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Thailand programme looks to reunite families separated by climate change-driven migration

SEI Research Fellow Sara Vigil talks to PBS News Hour on how climate change affects migration, relating to the current situation in rural Thailand.

Published on 28 November 2023
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Sara Vigil /

The number of households where children are raised by grandparents is rising in lower and middle-income countries. Parents have moved away for opportunities as agricultural jobs no longer provide a reliable income due to climate change. Fred de Sam Lazaro reports for the series, Agents for Change, produced in partnership with the Under-Told Stories Project at the University of St. Thomas.

People in rural Thailand have for decades spent a few weeks each year away in the city earning extra income in between planting and the harvest. But in recent times, agriculture, the rice crop, in particular, has become unreliable as a source of income, and that’s forced longer and longer absences from home.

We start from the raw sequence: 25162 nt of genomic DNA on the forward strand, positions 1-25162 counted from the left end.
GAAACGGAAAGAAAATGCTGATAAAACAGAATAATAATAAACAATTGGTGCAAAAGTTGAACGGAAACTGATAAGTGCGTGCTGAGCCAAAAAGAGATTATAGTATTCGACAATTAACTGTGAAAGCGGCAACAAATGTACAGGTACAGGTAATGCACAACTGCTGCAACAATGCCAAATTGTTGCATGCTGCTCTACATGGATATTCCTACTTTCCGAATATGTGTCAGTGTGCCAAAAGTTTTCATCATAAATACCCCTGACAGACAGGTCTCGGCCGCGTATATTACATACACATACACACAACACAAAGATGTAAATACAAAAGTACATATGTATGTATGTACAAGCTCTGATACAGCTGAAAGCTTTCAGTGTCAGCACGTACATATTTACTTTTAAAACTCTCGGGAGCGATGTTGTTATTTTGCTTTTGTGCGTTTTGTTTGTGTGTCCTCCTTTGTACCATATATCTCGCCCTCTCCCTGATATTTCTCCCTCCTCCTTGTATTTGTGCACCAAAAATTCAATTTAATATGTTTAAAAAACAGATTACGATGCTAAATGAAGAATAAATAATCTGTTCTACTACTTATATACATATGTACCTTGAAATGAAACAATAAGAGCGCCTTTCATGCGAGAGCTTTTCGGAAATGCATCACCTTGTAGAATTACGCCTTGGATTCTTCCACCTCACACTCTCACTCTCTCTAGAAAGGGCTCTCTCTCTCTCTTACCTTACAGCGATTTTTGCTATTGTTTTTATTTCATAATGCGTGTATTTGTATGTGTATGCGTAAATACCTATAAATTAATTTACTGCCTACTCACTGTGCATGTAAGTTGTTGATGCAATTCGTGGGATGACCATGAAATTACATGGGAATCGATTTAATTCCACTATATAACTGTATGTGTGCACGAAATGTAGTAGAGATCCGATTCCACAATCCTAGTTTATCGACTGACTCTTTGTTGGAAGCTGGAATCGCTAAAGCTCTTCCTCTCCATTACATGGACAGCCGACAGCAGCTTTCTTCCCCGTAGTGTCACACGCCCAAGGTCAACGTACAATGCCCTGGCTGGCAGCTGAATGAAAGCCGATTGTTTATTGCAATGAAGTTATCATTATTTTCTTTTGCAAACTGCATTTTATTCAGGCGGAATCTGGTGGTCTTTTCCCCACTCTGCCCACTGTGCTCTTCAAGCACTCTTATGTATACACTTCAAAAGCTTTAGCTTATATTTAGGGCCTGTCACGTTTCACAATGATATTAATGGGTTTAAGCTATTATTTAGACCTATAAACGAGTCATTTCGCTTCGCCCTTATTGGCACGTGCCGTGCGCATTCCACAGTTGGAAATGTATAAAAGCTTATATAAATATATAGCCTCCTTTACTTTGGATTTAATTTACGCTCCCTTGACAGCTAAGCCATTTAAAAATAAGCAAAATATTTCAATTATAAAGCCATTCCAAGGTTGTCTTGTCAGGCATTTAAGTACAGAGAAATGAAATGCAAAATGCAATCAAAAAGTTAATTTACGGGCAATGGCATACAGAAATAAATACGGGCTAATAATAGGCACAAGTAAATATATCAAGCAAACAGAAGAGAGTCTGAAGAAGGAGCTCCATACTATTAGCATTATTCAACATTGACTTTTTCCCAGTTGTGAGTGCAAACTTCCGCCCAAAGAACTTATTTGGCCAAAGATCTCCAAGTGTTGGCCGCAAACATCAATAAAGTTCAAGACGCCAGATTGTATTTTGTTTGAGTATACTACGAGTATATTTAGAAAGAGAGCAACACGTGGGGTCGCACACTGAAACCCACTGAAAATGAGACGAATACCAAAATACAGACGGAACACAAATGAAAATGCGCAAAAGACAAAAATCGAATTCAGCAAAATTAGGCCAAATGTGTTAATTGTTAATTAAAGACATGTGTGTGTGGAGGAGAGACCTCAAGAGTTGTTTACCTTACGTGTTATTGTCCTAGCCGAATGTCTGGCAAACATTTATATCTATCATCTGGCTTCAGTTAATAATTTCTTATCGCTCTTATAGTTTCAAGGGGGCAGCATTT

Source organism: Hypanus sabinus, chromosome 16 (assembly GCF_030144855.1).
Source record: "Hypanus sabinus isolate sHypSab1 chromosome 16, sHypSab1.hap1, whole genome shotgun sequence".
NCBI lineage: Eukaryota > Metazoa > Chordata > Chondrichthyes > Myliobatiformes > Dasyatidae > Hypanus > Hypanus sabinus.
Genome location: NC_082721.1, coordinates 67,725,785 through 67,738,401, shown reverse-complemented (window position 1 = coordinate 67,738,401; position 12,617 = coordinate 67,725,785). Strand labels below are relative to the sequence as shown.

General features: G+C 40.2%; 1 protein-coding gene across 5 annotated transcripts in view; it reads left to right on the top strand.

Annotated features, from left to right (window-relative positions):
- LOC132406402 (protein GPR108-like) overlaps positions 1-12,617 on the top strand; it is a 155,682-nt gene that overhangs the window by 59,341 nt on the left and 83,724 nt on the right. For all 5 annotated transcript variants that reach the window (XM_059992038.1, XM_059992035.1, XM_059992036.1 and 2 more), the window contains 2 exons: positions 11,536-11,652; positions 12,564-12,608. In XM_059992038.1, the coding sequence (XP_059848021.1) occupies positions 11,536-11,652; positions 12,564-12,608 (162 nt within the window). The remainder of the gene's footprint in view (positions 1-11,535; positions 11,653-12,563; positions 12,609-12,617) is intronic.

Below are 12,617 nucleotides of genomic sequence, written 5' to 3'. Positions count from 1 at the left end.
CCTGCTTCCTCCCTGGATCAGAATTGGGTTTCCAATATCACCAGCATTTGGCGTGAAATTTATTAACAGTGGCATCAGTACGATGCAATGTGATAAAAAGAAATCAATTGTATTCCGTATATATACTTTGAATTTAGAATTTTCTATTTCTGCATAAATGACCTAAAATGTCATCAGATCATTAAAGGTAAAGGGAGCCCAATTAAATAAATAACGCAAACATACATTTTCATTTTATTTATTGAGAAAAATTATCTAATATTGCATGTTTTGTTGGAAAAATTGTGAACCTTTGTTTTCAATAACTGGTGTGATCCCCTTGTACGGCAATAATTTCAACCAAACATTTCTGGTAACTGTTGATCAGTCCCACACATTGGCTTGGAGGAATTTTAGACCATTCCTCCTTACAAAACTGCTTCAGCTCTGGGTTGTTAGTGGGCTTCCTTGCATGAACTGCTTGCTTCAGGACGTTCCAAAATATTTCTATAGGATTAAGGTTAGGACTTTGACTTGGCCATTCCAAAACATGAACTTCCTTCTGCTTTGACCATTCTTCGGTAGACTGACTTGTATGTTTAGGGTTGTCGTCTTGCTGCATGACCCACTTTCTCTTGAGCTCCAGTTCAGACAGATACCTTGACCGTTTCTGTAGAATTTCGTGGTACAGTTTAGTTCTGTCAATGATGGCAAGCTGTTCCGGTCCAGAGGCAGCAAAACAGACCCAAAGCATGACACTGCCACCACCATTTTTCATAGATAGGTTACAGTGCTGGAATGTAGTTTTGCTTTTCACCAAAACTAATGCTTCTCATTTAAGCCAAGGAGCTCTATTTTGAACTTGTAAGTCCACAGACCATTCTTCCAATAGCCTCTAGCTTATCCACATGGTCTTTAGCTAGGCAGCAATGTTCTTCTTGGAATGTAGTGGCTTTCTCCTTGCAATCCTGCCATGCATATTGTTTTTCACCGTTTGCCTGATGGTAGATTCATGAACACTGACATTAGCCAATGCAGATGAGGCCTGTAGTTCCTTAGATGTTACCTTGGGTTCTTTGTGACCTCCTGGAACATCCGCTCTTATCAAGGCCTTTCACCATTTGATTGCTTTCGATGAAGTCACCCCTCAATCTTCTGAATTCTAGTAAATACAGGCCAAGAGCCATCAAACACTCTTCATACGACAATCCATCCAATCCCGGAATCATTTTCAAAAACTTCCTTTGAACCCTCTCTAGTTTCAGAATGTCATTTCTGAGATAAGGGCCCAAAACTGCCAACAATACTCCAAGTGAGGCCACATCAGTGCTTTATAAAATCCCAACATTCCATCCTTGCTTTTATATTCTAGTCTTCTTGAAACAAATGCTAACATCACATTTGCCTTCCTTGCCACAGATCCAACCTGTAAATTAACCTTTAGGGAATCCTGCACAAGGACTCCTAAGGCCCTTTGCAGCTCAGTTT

What climate change is doing is exacerbating impacts on other, more traditional economic and political drivers of migration.

said Sara Vigil, Research Fellow at SEI Asia to PBS News Hour


Sara Vigil

Research Fellow

SEI Asia

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